Autistic people see, hear and feel the world differently to other people. If you are autistic, you are autistic for life; autism is not an illness or disease and cannot be 'cured'. Often people feel being autistic is a fundamental aspect of their identity.
Autism is a spectrum condition. All autistic people share certain difficulties, but being autistic will affect them in different ways. Some autistic people also have learning disabilities, mental health issues or other conditions, meaning people need different levels of support. All people on the autism spectrum learn and develop. With the right sort of support, all can be helped to live a more fulfilling life of their own choosing.
The National Autistic Society provide information, support and services for people with Autism, and campaign for a better world for autistic people.
The City of York Council website has information about autism and support groups available locally
Specialist Autism Services has worked exclusively for and with adults (18+) on the autism spectrum and their families since 1999. They are a non-profit organisation that works with the charity Sacar to provide autism specific services across the Yorkshire region. They now provide a range of services including group social skills workshops (through an autism-specific learning programme), information and guidance, autism-specific counselling, employment support, autism awareness training and community outreach support. Under the name Autism First they also provide bespoke support for adults with autism and additional needs.
They aim to make a positive difference to the lives of their service users (members) and through person-centred support create opportunities for people to work towards their personal goals, build confidence, develop social skills, increase independence and ultimately fulfil their potential.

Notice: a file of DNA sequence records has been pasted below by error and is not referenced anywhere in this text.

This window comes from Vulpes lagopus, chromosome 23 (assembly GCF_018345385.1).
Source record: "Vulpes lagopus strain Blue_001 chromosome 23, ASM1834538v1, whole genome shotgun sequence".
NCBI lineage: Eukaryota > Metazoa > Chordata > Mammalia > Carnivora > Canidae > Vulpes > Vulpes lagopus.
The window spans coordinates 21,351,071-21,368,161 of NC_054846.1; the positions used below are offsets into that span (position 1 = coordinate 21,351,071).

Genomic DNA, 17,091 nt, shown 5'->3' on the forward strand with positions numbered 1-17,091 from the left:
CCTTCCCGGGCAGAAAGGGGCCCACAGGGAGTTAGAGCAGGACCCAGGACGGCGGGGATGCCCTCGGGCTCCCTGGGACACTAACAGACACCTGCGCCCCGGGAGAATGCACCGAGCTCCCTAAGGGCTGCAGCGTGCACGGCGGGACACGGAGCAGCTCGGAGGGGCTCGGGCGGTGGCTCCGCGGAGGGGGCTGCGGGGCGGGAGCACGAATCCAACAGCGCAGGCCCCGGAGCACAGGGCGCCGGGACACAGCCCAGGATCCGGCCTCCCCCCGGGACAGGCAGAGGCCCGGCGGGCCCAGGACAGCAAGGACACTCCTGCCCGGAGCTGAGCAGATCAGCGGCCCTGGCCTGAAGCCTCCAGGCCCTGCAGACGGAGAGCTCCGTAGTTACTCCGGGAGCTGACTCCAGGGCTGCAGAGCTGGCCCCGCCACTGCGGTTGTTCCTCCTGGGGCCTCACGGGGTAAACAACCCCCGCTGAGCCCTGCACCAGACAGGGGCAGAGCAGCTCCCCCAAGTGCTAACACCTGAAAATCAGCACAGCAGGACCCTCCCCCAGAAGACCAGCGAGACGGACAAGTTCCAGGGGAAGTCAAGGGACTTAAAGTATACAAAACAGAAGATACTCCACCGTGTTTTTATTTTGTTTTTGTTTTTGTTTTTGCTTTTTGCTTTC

This link provides details of the Specialist Autism Service in York to provide the opportunity to engage with employment, education and independent living.
The Live Well York Community Directory provides information on community activities suitable for people with Autism. This link has been pre-filtered for you.
A variety of information about York's Local Offer for young people affected by autism is available on the YorOK Website - Local Offer and autism
The scheme has been designed, with the support of York People First, to enable people to go out into their community and live their lives, but at the same time feel a bit safer and secure.
It also provides important information to the police about a scheme member, so if they ever need to dial 999 or 101, the police are aware of any special needs the caller has and can assist them and provide a level of service in line with their requirements.
Safe Places York supports vulnerable people to feel safe and secure in the city centre
Safe Places are located in open and accessible public buildings, like information centres, cafes, shops and museums. They provide a welcoming, safe and supportive space if someone doesn’t feel safe or secure needs to ask for help while out and about in York.
Local people can sign up for a Safe Place card under the scheme. The card includes the details of someone they trust who can be contacted if they need help. If that person is lost, confused, unwell, or feels unsafe for any reason, they can look for the nationally recognised Safe Place logo and go inside for support during opening hours.
Last reviewed: 04/11/2019
While every care has been taken in the compilation of this information, neither City of York Council, its partners or Public Consulting Group will be held responsible for any loss, damage or inconvenience caused as a result of using the site and any inaccuracies/errors within these pages.